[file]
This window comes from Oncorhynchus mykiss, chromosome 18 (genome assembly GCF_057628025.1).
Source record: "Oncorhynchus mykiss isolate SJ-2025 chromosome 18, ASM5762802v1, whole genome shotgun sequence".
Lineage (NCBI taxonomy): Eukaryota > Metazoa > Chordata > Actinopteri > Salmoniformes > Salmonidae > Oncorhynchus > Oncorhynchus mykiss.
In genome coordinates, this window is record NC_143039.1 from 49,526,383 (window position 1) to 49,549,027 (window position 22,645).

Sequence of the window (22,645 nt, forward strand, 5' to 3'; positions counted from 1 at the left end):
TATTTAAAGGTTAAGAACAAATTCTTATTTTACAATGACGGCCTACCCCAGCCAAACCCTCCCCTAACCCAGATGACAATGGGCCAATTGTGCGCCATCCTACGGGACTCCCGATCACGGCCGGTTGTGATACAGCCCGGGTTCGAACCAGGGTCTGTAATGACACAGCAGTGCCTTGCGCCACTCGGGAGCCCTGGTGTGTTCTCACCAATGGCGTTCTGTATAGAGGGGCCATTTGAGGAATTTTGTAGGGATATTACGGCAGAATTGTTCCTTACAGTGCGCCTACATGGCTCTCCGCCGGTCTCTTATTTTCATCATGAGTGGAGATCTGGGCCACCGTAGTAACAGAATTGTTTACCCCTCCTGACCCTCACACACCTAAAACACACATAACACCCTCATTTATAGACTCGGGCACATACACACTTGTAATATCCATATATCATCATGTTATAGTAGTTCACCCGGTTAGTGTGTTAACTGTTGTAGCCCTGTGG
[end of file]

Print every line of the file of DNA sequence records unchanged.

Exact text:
This window comes from Oncorhynchus mykiss, chromosome 18 (genome assembly GCF_057628025.1).
Source record: "Oncorhynchus mykiss isolate SJ-2025 chromosome 18, ASM5762802v1, whole genome shotgun sequence".
Lineage (NCBI taxonomy): Eukaryota > Metazoa > Chordata > Actinopteri > Salmoniformes > Salmonidae > Oncorhynchus > Oncorhynchus mykiss.
In genome coordinates, this window is record NC_143039.1 from 49,526,383 (window position 1) to 49,549,027 (window position 22,645).

Sequence of the window (22,645 nt, forward strand, 5' to 3'; positions counted from 1 at the left end):
TATTTAAAGGTTAAGAACAAATTCTTATTTTACAATGACGGCCTACCCCAGCCAAACCCTCCCCTAACCCAGATGACAATGGGCCAATTGTGCGCCATCCTACGGGACTCCCGATCACGGCCGGTTGTGATACAGCCCGGGTTCGAACCAGGGTCTGTAATGACACAGCAGTGCCTTGCGCCACTCGGGAGCCCTGGTGTGTTCTCACCAATGGCGTTCTGTATAGAGGGGCCATTTGAGGAATTTTGTAGGGATATTACGGCAGAATTGTTCCTTACAGTGCGCCTACATGGCTCTCCGCCGGTCTCTTATTTTCATCATGAGTGGAGATCTGGGCCACCGTAGTAACAGAATTGTTTACCCCTCCTGACCCTCACACACCTAAAACACACATAACACCCTCATTTATAGACTCGGGCACATACACACTTGTAATATCCATATATCATCATGTTATAGTAGTTCACCCGGTTAGTGTGTTAACTGTTGTAGCCCTGTGG